Jason J. Gullickson

Jason J. Gullickson

Classroom Air Purifier

Over the last two Sunday afternoons I’ve been working on a little project building air purifiers for some friends classrooms based on the design tested in this paper:


The basic idea of using an HVAC filter attached to a box fan has been around for a long time, but what got me interested in building one was the simulations and results generated by this paper. The key take-always for me were:

  • Placement, orientation and speed matter

  • Additional filter media doesn’t matter

  • The device reduces exposure enough to make a difference

I shared this paper and one of our friends who is an elementary teacher asked where to get one of these purifiers. The paper refers to a cardboard frame made by Ford, but Jamie brought-up a few additional parameters that need to be considered for this application (the durability and safety of the cardboard design are questionable in an elementary classroom setting).

I considered a number of materials to replace the cardboard but settled on a simple wooden frame for a number of reasons. The wood frame is strong enough without being heavy or bulky, it is inexpensive and it can be built with readily-available tools. It’s also flexible in that differences in parts and materials can be compensated for fairly easily (this was tested during the prototyping phase). Finally the safety aspects of untreated pine are fairly well-known and manageable.

The initial prototype was constructed entirely out of materials that could be sourced locally for the purpose of speed. This meant deviating from the initial sketch as a 20x20x4 MERV-13 filter could not be found so a 20x25x4 filter was used instead.

After the filter, the fan is the most expensive component of the purifier. Almost any 20” box fan will work, and I considered looking for used fans to keep the cost down, but I was able to find a suitable new fan for less than $15. Not only was this fan inexpensive, it turned out to have a number of advantages.

The fan is almost entirely made out of plastic. Not only is this lighter than the steel-cased fans I was expecting but it also makes it very easy to attach the frame using the same fasteners used to construct the frame itself.

The controls for the fan are located on the face (as opposed to the edge). During operation, the speed control is obscured by the filter element preventing it from being changed (the speed is simply set to “high” and the knob removed).

Finally, this fan has “retractable” stabilizing feed which when deployed serve to provide a back-stop for the filter element. They could alternatively be used as a locking mechanism for the filter (by adding an additional frame member) but during testing friction appeared sufficient to keep the filter in place and I left this out to reduce part count.

The last part of the purifier is the frame itself. It’s constructed out of 1x2 pine board (.75”x1.75” actual) and 1.25” construction screws. The frame consists of 8 pieces of board cut to the following lengths:

  • 4 16”

  • 2 15”

  • 2 22”

This can be found at most home improvement stores or lumberyards. Two six foot lengths should be sufficient (one eight foot board is just a little too short) and cost should be around $5.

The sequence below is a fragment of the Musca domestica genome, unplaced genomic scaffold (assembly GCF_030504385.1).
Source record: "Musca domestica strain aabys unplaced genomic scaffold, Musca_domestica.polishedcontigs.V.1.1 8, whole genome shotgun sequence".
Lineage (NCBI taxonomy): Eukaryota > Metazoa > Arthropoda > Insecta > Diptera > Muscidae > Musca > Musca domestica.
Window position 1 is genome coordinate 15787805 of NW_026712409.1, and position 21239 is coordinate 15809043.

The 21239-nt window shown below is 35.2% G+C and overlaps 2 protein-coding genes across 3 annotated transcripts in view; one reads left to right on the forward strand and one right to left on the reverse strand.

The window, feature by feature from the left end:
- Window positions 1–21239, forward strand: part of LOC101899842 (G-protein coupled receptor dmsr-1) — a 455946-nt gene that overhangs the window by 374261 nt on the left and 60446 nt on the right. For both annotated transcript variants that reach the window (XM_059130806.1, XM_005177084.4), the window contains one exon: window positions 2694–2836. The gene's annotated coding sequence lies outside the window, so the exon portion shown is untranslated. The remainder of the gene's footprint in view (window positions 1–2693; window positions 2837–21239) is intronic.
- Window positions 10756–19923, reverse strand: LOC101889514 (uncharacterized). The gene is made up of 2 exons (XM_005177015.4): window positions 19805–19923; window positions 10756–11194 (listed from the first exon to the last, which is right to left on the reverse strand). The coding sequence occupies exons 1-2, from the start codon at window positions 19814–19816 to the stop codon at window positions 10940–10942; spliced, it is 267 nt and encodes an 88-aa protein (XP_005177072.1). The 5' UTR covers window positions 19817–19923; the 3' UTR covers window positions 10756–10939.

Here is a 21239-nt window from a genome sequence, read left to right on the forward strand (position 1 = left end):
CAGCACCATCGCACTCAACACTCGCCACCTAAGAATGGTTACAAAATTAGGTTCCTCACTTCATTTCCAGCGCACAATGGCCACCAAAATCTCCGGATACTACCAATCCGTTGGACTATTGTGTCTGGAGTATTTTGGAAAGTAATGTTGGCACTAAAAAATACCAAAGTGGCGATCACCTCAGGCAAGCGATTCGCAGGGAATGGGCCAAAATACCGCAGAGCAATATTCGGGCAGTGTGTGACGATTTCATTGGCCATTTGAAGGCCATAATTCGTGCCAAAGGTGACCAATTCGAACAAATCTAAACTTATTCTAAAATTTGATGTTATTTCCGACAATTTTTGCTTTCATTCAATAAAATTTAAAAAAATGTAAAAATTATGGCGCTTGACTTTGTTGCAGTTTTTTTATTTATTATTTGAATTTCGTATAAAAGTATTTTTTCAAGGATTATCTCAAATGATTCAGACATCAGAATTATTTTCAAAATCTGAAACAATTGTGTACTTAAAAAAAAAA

I don’t have a detailed drawing of how the frame goes together yet (it has been changing) but you can get the basic idea from the photos. All screw holes should be pilot-drilled and counter-sunk.

The frame is attached to the fan using 4 of the 1.25” screws. The holes in the frame should be drilled before the fan is in position. The exact location of where the frame is attached to the fan is a matter of fitment (as the filter is held in place by friction).

How I did this was by setting fan face-up, the placing the filter on the fan and finally setting the frame rails on top of the filter. Make sure everything is aligned (f lip the feet down if your fan has them to help line things up) and then (carefully!) drive four 1.25” screws through the pre-drilled holes in the frame and into the plastic body of the fan. As the screws are going into plastic, the holes can get stripped very easily so this requires a gentle touch.

Design changes

It was immediately clear that the original frame needed additional support for the filter. This became doubly-obvious when a replacement 20x20x4 filter was obtained. The new filter, it differed not only in length, but in other dimensions as well and could not be held reliably by the frame rails.

Here the choice of materials was validated. Two additional frame components were added to allow any filter at least 16” in length to be held securely by the frame. The difference in the thickness of the filter was compensated for by adjusting the mounting points of the frame to the fan.

This second iteration of the purifier is sturdy, compact and easy to maintain.

When I have a little more time I’ll draw-up some plans with measurements, but bear in mind that if you build one of these you may need to compensate for differences in the fan and filter size. I was surprised at how much the actual dimensions of the filter differed from their description (even filters from different vendors with the same advertised size).

Getting a good fit will likely require some tweaking. I considered adding some adjustment to the design for this reason, but I hesitate because it will come at the cost of simplicity and increase the parts cost.